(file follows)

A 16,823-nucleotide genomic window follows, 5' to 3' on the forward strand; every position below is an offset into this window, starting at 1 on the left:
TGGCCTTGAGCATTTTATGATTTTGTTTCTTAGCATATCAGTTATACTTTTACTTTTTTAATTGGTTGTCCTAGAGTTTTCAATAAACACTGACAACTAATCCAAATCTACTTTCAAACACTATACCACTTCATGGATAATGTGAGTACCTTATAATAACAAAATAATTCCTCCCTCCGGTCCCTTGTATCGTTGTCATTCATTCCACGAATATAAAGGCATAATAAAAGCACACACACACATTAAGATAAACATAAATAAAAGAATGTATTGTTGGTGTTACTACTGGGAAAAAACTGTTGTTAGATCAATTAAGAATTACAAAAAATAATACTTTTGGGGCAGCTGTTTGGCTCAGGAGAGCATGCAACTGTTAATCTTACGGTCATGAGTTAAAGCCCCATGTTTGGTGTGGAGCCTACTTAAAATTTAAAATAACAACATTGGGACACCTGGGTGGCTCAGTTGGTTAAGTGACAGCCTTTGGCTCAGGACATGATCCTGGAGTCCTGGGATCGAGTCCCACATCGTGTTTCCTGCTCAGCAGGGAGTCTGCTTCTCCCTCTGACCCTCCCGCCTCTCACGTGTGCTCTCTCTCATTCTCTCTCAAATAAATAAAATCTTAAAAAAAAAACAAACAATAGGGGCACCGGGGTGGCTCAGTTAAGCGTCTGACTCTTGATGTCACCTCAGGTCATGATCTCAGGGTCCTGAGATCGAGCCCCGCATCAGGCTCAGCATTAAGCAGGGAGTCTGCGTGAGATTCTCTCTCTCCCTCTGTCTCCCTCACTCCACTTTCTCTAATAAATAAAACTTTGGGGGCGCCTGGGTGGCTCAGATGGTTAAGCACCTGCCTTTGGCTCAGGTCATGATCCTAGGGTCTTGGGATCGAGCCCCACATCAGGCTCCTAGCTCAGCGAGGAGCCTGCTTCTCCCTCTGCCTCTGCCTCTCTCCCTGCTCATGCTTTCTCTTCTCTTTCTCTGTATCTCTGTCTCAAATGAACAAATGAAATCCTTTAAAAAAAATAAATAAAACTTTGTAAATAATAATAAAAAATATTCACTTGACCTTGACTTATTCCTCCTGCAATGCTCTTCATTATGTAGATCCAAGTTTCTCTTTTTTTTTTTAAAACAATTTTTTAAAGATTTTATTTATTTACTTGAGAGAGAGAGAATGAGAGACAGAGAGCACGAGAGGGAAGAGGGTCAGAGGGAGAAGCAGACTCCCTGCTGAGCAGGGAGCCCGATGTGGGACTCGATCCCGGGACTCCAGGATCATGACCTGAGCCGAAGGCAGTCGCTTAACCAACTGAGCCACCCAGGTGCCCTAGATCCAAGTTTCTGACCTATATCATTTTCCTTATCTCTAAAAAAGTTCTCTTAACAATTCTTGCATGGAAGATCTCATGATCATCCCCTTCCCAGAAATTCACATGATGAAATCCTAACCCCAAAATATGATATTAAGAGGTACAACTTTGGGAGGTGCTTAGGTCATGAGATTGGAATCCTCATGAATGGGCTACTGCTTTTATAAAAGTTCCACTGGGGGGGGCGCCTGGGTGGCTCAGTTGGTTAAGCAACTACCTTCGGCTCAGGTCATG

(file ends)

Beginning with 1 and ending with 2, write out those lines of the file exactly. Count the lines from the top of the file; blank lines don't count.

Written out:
A 16,823-nucleotide genomic window follows, 5' to 3' on the forward strand; every position below is an offset into this window, starting at 1 on the left:
TGGCCTTGAGCATTTTATGATTTTGTTTCTTAGCATATCAGTTATACTTTTACTTTTTTAATTGGTTGTCCTAGAGTTTTCAATAAACACTGACAACTAATCCAAATCTACTTTCAAACACTATACCACTTCATGGATAATGTGAGTACCTTATAATAACAAAATAATTCCTCCCTCCGGTCCCTTGTATCGTTGTCATTCATTCCACGAATATAAAGGCATAATAAAAGCACACACACACATTAAGATAAACATAAATAAAAGAATGTATTGTTGGTGTTACTACTGGGAAAAAACTGTTGTTAGATCAATTAAGAATTACAAAAAATAATACTTTTGGGGCAGCTGTTTGGCTCAGGAGAGCATGCAACTGTTAATCTTACGGTCATGAGTTAAAGCCCCATGTTTGGTGTGGAGCCTACTTAAAATTTAAAATAACAACATTGGGACACCTGGGTGGCTCAGTTGGTTAAGTGACAGCCTTTGGCTCAGGACATGATCCTGGAGTCCTGGGATCGAGTCCCACATCGTGTTTCCTGCTCAGCAGGGAGTCTGCTTCTCCCTCTGACCCTCCCGCCTCTCACGTGTGCTCTCTCTCATTCTCTCTCAAATAAATAAAATCTTAAAAAAAAAACAAACAATAGGGGCACCGGGGTGGCTCAGTTAAGCGTCTGACTCTTGATGTCACCTCAGGTCATGATCTCAGGGTCCTGAGATCGAGCCCCGCATCAGGCTCAGCATTAAGCAGGGAGTCTGCGTGAGATTCTCTCTCTCCCTCTGTCTCCCTCACTCCACTTTCTCTAATAAATAAAACTTTGGGGGCGCCTGGGTGGCTCAGATGGTTAAGCACCTGCCTTTGGCTCAGGTCATGATCCTAGGGTCTTGGGATCGAGCCCCACATCAGGCTCCTAGCTCAGCGAGGAGCCTGCTTCTCCCTCTGCCTCTGCCTCTCTCCCTGCTCATGCTTTCTCTTCTCTTTCTCTGTATCTCTGTCTCAAATGAACAAATGAAATCCTTTAAAAAAAATAAATAAAACTTTGTAAATAATAATAAAAAATATTCACTTGACCTTGACTTATTCCTCCTGCAATGCTCTTCATTATGTAGATCCAAGTTTCTCTTTTTTTTTTTAAAACAATTTTTTAAAGATTTTATTTATTTACTTGAGAGAGAGAGAATGAGAGACAGAGAGCACGAGAGGGAAGAGGGTCAGAGGGAGAAGCAGACTCCCTGCTGAGCAGGGAGCCCGATGTGGGACTCGATCCCGGGACTCCAGGATCATGACCTGAGCCGAAGGCAGTCGCTTAACCAACTGAGCCACCCAGGTGCCCTAGATCCAAGTTTCTGACCTATATCATTTTCCTTATCTCTAAAAAAGTTCTCTTAACAATTCTTGCATGGAAGATCTCATGATCATCCCCTTCCCAGAAATTCACATGATGAAATCCTAACCCCAAAATATGATATTAAGAGGTACAACTTTGGGAGGTGCTTAGGTCATGAGATTGGAATCCTCATGAATGGGCTACTGCTTTTATAAAAGTTCCACTGGGGGGGGCGCCTGGGTGGCTCAGTTGGTTAAGCAACTACCTTCGGCTCAGGTCATG